For years The Word Like Fire has unearthed the unholy origin and history of Alcoholics Anonymous, and warned that A.A. is an anti-biblical religion. All this you can find on this blog.
In several articles we have noted that A.A. can be defined as a new age religion (where anything and everything can be defined as “god”), but is nevertheless rigidly fundamentalist in key areas.
Irving Peter Gellman observes, “A member who suggests that A.A. is not as effective as maintained, and who implies that some improvement might be made, will be censured when broaching these ideas. The A.A. program is deemed infallible, whereas other methods are considered less than perfect.” 
Here is where the A.A. fundamentalism comes from. The following is a passage from How It Works, which is read at the beginning of each and every A.A. meeting. Consider what is being said here:
“Rarely have we seen a person fail who has thoroughly followed our path. Those who do not recover are people who cannot or will not completely give themselves to this simple program, usually men and women who are constitutionally incapable of being honest with themselves.” 
So, if you fail, it is because you “cannot” or “will not” work the program, and it is “usually” those who are “constitutionally incapable of being honest with themselves.”
Is this so? Many desperate and sincere people simply cannot respond to A.A. Yet, this is what alcoholics are taught. Then, too, there is this fundamentalist tenet in How It Works, also read at each and every meeting:
“We thought we could find a softer, easier way. But we could not.” 
This is a fundamentalist trap. The alcoholic is convinced only A.A. works–even though A.A. works for very few. The alcoholics is taught contempt for alternatives, with “church” being the number one object of scorn. I experienced this frequently during my time in A.A.
Many survivors of A.A., meaning people who have broken free of the A.A. religion, can be found on the web. Many of these are not Christians, but they are brave people, because A.A. pretty much has its way in the courts, and in education, and in media.
The Plains Indians used to kill buffalo by having an Indian pretend to be a buffalo. Dressed in buffalo skin, the Indian decoy would lead the herd to a cliff as the tribe caused the herd to stampede by making terrifying noises from behind. At the last moment, the disguised Indian would fling himself aside, and the buffalo would continue over the cliff.
This is what A.A. is doing to this country. It is killing us by pretending to be powerful and effective. A.A. is a theological decoy, and a treatment decoy. People are pointed away from Christ the Savior, all the while trapped in an ineffective treatment system that declares it is the alcoholic’s only hope.
Things could have been very different had Christians not been convinced to ignore the Bible’s warnings about A.A.* Had we stayed with the teaching of Acts 2:42–
They were continually devoting themselves to the apostles’ teaching and to fellowship, to the breaking of bread and to prayer. (Acts 2:42)
This is why in healthy churches you will find people who once were addicts or alcoholics but now are free–and this without the 12 Steps.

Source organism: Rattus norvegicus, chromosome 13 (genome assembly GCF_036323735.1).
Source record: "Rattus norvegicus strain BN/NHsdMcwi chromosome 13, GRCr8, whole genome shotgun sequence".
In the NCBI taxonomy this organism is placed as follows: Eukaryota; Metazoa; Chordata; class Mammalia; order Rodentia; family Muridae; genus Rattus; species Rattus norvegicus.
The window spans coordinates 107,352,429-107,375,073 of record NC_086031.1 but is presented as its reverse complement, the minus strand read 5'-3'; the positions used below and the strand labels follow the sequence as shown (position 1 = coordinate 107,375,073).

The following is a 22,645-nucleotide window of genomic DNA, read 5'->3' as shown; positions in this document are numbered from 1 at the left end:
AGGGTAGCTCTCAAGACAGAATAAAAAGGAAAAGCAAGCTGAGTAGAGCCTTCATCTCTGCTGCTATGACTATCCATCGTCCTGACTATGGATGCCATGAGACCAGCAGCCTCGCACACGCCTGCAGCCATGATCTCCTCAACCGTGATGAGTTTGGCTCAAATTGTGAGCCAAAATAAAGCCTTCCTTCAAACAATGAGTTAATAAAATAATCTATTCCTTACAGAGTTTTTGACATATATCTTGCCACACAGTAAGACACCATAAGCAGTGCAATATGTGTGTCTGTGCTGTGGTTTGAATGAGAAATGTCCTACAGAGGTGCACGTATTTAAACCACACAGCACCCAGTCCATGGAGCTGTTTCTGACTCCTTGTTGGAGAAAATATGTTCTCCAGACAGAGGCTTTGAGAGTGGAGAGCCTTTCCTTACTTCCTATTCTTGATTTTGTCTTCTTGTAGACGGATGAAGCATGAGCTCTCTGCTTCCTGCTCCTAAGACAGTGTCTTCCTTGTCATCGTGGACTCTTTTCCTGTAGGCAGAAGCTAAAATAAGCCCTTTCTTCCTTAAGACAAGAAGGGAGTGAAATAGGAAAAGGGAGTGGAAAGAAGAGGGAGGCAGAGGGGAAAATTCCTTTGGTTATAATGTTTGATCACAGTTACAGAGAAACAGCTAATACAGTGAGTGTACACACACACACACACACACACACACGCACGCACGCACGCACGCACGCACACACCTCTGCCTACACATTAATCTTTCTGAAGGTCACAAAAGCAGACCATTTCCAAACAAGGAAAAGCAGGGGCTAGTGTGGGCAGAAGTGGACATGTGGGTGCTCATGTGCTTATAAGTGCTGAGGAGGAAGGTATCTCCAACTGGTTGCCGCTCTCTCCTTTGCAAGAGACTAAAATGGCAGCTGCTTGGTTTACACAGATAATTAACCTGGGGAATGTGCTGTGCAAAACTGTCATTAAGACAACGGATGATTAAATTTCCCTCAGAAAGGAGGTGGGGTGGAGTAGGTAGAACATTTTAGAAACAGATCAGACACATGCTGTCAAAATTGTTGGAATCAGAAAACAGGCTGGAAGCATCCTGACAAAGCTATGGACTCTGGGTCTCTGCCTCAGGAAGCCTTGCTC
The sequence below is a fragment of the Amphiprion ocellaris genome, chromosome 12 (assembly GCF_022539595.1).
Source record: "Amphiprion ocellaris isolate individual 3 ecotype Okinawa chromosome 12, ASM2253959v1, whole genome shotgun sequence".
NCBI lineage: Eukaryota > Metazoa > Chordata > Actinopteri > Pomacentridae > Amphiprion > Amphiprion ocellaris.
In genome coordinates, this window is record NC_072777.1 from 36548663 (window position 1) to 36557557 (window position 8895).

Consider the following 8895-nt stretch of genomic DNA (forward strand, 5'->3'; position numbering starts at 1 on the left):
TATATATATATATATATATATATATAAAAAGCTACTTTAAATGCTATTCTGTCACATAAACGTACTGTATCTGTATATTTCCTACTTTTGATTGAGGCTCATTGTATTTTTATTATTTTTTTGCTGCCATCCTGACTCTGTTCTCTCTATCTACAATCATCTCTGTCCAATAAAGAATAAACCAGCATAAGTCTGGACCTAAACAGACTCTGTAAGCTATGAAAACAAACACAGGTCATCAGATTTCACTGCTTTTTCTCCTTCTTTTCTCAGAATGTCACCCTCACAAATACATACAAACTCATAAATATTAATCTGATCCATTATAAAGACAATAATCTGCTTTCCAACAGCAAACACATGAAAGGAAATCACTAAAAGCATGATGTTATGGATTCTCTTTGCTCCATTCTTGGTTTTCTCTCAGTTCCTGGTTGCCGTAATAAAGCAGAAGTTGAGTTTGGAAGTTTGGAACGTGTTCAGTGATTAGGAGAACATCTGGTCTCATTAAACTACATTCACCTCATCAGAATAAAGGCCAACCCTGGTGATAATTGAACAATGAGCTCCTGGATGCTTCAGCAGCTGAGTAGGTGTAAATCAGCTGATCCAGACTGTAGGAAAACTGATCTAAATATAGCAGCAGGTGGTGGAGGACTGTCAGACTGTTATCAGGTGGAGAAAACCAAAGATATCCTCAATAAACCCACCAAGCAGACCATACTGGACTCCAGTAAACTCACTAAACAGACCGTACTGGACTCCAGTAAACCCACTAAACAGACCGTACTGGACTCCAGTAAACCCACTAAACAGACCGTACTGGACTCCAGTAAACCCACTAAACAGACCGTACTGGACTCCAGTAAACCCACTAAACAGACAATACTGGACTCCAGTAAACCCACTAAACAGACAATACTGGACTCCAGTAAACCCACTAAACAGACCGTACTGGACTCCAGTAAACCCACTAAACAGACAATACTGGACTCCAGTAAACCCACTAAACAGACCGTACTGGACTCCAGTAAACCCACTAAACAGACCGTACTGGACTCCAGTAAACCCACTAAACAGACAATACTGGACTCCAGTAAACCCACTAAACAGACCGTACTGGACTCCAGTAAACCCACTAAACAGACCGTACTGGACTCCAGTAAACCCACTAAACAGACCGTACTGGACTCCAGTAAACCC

The people in A.A. are great. This is not an attack on them. But until Christians understand what A.A. is, and what it can and cannot do, there will be no change. It’s that simple. And that difficult.
1. Irving Peter Gellman, The Sober Alcoholic, pg. 121
2. How It Works, Chapter 5, AA “Big Book,” pg. 58
3. Ibid, pg. 58
*Gal 1:6-9, 2 Cor 6:14-18, 7:1, Isaiah 42:8, 1John 4:1
7 thoughts on “A.A.’s rigid fundamentalist Big Book passages”
“Transference of faith” . I’ve never heard that phrase, but that’s exactly it.
Hi pk, this is what happens to all too many. That phrase originally appeared in the third paragraph of this article: https://thewordlikefire.wordpress.com/2018/11/15/alcoholics-anonymous-co-founders-were-not-christians/
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Reblogged this on DiscernIt and commented:
I know all about AA. As a recovered alcoholic sober 38 years, I recall the time spent in this institution. I hated it. My thinking back then was I wouldn’t drink again if I didn’t have to attend another meeting.
I was raised in the church but wasn’t walking with the Lord at this low point in my life. Because of the grace of God, He pulled both me and my husband out of our addiction to the bottle and we both have never drank again.
Amen Kim. So many of us free of drugs or alcohol, simply worshiping in our churches, praying, reading the Word, fellowshipping and breaking bread… and we are free of A.A. or other 12 Step groups. 38 years! Wow, Kim. Holy is the Lord!
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This kind of discernment is rare in the church world, or so it seems to be. It’s refreshing to see that not everyone is on the AA bandwagon. 🙌
Thank you Cathy. I read your testimony, praise the Lord, may I at some point reblog it? Also, I wrote this booklet warning about A.A., which you can read online if you want to. https://www.lighthousetrailsresearch.com/blog/?p=14555
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Thank you for the link. You can reblog my testimony. I was saved 30+ years ago and I’m still amazed and so so grateful that the Lord saved me! 🙌🏻